The globalized automotive industry
This review was carried out to give an overview of the vast automotive industry. The automobile industry in the 21st century is filled with competition, innovations and new strategies (operational strategies, functional strategies, manufacturing strategies etc) which differentiate it from all other leading industries. The collaborations and joint ventures have played an important role in the development of the automobile industry which is further divided into two parts i.e.: (1) the production of parts, and (2) the final assembling. This research also shows how the recession has affected the automotive industry globally and its impact on the Indian automotive industry (the Maruti Suzuki case).
Keywords: automobile, automotive, recession, integration, globalization
Introduction and features
The automotive industry is distinctive because of its extremely concentrated firm Structure: a small number of giant companies exert an extraordinary amount of power over smaller firms. Eleven lead firms from three countries, Japan, Germany and the USA, dominate production in the main markets. Global vehicle production has more than doubled since 1975, from 33 to nearly 73 million in 2007. The opening of new markets in China and India has helped to drive the pace of growth. Extremely concentrated firm structure in the industry creates high barriers to entry and limits the upgrading prospects for smaller firms. A new vehicle design typically requires more than 30,000 engineering hours, takes 3–5 years to complete and needs several billion dollars of up-front investment. While seven countries accounted for about 80% of world production in 1975, 11 countries accounted for the same share in 2005.World vehicle production grew at an annual average rate of around 2% in the period 1975-1990, rising to around 3% in 1990-2010. Low rates of motorisation and huge populations resulted in a surge of new investment in China and India, where market growth – and, accordingly, production – has been increasing very rapidly. In this context, the ability to increase or maintain their share of global automotive production since the entry of China and India in 1990-2010 can be seen as a real success for some countries. Volume of automobile sector has increased over the years. North America is dominating the market with 26 per cent share in the world market followed by West Europe with 25 per cent share. This also reveals that the North American market has shown the minimum growth. Nevertheless growth will remain respectable considering the vast size of this market. A second distinctive feature specific to the automotive industry is that final vehicle assembly. Market saturation, high levels of motorisation and the tendency for automakers to ‘build where they sell’ have also encouraged the dispersion of final assembly, which now takes place in many more countries, than it did 30 years ago. This has created the need for close collaborations, which has raised the costs for suppliers that serve multiple customers and concentrates most design work into a few geographic clusters, typically near the headquarters of lead firms.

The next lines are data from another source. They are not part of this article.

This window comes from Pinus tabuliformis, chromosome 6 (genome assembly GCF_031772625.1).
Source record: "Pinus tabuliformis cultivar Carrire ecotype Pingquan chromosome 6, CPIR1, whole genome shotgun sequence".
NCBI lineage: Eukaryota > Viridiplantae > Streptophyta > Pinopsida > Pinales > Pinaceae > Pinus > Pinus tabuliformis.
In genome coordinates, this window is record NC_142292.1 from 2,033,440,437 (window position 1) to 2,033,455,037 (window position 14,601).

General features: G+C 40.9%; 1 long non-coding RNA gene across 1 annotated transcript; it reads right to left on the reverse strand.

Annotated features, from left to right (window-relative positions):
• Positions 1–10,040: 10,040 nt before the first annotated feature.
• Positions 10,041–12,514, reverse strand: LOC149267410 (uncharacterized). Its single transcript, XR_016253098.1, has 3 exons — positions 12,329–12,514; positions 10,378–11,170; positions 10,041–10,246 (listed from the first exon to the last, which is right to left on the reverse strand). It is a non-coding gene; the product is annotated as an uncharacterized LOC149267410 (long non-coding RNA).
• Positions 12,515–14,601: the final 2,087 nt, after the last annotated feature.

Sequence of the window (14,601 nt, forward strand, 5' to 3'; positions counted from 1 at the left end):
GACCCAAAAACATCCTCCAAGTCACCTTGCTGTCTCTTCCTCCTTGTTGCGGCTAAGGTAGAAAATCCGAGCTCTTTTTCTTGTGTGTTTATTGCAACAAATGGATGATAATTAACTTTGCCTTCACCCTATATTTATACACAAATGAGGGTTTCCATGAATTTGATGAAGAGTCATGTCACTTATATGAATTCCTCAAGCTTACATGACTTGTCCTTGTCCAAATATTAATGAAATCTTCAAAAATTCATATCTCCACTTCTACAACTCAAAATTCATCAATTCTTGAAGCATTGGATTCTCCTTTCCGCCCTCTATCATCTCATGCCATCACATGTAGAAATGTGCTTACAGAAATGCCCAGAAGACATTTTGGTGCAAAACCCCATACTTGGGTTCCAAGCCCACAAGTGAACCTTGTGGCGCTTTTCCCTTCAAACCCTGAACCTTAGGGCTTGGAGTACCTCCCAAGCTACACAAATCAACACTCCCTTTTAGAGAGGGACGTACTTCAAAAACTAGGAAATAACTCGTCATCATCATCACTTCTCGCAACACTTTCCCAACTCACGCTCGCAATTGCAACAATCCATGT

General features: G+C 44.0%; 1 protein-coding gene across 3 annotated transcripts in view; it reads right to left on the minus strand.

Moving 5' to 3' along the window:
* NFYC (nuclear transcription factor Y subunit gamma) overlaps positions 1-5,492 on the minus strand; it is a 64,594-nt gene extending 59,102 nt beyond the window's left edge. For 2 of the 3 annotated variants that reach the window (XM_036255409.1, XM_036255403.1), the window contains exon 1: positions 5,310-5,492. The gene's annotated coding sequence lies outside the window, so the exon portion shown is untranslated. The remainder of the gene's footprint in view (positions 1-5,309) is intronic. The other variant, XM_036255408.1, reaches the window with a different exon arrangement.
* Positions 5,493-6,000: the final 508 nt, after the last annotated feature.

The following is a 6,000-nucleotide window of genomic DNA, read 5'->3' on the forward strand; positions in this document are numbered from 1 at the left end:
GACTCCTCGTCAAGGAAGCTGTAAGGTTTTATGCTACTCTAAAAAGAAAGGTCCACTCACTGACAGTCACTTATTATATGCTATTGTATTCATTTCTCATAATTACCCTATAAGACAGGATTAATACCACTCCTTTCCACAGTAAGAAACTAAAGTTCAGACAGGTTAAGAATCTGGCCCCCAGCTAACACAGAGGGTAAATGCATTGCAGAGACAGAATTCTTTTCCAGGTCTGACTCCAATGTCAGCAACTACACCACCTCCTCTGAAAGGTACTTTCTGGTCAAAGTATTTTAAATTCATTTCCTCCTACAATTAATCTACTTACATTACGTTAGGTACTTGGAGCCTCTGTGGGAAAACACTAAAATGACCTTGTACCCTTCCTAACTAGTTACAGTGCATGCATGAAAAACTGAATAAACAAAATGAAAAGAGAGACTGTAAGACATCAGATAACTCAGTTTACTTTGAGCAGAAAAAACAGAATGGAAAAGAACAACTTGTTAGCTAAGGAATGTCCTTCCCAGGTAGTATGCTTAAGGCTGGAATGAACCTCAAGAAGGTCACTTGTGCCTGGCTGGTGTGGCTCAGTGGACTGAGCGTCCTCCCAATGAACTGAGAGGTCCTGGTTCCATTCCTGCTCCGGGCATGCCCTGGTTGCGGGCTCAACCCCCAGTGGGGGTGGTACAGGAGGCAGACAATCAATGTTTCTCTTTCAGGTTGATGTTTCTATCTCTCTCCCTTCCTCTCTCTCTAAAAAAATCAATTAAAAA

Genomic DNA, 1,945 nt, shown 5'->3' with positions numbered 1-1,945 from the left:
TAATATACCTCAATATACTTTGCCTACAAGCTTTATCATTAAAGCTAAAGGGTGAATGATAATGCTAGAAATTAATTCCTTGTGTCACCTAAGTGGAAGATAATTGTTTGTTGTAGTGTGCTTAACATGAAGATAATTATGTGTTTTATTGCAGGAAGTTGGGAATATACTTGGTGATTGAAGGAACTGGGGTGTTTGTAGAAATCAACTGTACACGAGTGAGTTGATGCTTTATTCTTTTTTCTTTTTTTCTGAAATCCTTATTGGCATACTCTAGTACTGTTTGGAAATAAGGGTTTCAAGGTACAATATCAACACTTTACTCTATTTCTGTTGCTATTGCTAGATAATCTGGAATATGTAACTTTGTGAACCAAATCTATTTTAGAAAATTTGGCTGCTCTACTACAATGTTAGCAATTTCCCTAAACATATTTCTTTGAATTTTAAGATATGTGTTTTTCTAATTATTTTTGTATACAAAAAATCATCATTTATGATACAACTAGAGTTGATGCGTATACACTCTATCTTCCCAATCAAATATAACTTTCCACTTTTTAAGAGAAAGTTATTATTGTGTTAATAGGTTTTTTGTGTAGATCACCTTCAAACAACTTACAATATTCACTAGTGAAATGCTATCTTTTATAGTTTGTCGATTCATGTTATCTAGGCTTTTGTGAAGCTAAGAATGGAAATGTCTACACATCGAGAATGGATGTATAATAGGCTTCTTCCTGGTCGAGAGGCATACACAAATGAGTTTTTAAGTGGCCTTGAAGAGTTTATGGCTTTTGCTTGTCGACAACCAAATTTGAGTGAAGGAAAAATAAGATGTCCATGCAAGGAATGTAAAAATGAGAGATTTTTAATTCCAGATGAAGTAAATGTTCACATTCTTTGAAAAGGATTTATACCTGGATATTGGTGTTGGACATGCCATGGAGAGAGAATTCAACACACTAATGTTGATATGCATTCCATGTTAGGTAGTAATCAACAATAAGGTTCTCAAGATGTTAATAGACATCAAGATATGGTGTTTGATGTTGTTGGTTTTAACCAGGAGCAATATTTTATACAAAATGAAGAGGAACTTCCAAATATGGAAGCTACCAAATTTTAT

The work of vehicle design and development continues to be concentrated in, or near, the headquarters of lead firms. Because centrally designed vehicles are tailored to local markets and parts are manufactured in multiple regions to the degree possible, design activities and buyer–supplier relationships typically span multiple production regions. This has resulted in local, national and regional value chains in the automotive industry being ‘nested’ within the global organisational structures and business relationships of the largest firms. From a geographic point of view, the world automotive industry is in the midst of a profound transition. Since the mid-1980s, it has, like many other industries, been shifting from...
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